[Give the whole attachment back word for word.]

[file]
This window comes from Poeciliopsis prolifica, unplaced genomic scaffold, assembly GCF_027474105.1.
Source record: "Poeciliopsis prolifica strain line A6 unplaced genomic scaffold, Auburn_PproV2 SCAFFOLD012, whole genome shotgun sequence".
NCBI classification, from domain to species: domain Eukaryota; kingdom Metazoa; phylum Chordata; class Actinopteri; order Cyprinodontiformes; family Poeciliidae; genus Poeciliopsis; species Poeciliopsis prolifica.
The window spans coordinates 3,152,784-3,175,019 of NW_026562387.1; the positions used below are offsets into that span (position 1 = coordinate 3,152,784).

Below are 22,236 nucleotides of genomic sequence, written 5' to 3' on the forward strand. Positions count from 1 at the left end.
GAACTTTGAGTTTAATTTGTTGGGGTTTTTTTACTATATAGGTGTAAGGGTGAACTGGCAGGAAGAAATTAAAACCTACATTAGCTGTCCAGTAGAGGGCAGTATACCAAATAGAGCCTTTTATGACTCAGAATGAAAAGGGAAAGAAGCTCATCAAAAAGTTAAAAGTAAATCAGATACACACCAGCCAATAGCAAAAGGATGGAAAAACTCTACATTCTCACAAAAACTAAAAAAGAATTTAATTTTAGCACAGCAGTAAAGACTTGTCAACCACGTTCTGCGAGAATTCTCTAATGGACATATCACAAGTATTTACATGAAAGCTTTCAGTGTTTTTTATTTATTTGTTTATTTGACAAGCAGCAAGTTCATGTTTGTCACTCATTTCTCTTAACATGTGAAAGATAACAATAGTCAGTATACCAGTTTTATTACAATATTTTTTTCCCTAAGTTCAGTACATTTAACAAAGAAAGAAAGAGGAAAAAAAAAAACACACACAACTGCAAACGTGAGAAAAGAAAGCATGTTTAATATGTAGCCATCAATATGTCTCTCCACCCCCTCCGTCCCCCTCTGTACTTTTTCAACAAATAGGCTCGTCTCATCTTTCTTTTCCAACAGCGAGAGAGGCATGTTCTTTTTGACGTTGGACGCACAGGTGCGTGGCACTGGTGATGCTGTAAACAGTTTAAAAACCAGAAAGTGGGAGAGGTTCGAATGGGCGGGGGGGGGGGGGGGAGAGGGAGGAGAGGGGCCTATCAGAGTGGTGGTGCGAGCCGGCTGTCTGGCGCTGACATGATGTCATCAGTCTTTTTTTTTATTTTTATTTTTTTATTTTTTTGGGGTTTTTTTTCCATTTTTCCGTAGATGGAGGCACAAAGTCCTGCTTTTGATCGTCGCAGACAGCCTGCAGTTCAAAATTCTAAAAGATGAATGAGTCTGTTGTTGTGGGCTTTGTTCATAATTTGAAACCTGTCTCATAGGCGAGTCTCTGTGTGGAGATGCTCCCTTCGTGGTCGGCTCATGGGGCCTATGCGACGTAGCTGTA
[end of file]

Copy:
This window comes from Poeciliopsis prolifica, unplaced genomic scaffold, assembly GCF_027474105.1.
Source record: "Poeciliopsis prolifica strain line A6 unplaced genomic scaffold, Auburn_PproV2 SCAFFOLD012, whole genome shotgun sequence".
NCBI classification, from domain to species: domain Eukaryota; kingdom Metazoa; phylum Chordata; class Actinopteri; order Cyprinodontiformes; family Poeciliidae; genus Poeciliopsis; species Poeciliopsis prolifica.
The window spans coordinates 3,152,784-3,175,019 of NW_026562387.1; the positions used below are offsets into that span (position 1 = coordinate 3,152,784).

Below are 22,236 nucleotides of genomic sequence, written 5' to 3' on the forward strand. Positions count from 1 at the left end.
GAACTTTGAGTTTAATTTGTTGGGGTTTTTTTACTATATAGGTGTAAGGGTGAACTGGCAGGAAGAAATTAAAACCTACATTAGCTGTCCAGTAGAGGGCAGTATACCAAATAGAGCCTTTTATGACTCAGAATGAAAAGGGAAAGAAGCTCATCAAAAAGTTAAAAGTAAATCAGATACACACCAGCCAATAGCAAAAGGATGGAAAAACTCTACATTCTCACAAAAACTAAAAAAGAATTTAATTTTAGCACAGCAGTAAAGACTTGTCAACCACGTTCTGCGAGAATTCTCTAATGGACATATCACAAGTATTTACATGAAAGCTTTCAGTGTTTTTTATTTATTTGTTTATTTGACAAGCAGCAAGTTCATGTTTGTCACTCATTTCTCTTAACATGTGAAAGATAACAATAGTCAGTATACCAGTTTTATTACAATATTTTTTTCCCTAAGTTCAGTACATTTAACAAAGAAAGAAAGAGGAAAAAAAAAAACACACACAACTGCAAACGTGAGAAAAGAAAGCATGTTTAATATGTAGCCATCAATATGTCTCTCCACCCCCTCCGTCCCCCTCTGTACTTTTTCAACAAATAGGCTCGTCTCATCTTTCTTTTCCAACAGCGAGAGAGGCATGTTCTTTTTGACGTTGGACGCACAGGTGCGTGGCACTGGTGATGCTGTAAACAGTTTAAAAACCAGAAAGTGGGAGAGGTTCGAATGGGCGGGGGGGGGGGGGGGAGAGGGAGGAGAGGGGCCTATCAGAGTGGTGGTGCGAGCCGGCTGTCTGGCGCTGACATGATGTCATCAGTCTTTTTTTTTATTTTTATTTTTTTATTTTTTTGGGGTTTTTTTTCCATTTTTCCGTAGATGGAGGCACAAAGTCCTGCTTTTGATCGTCGCAGACAGCCTGCAGTTCAAAATTCTAAAAGATGAATGAGTCTGTTGTTGTGGGCTTTGTTCATAATTTGAAACCTGTCTCATAGGCGAGTCTCTGTGTGGAGATGCTCCCTTCGTGGTCGGCTCATGGGGCCTATGCGACGTAGCTGTA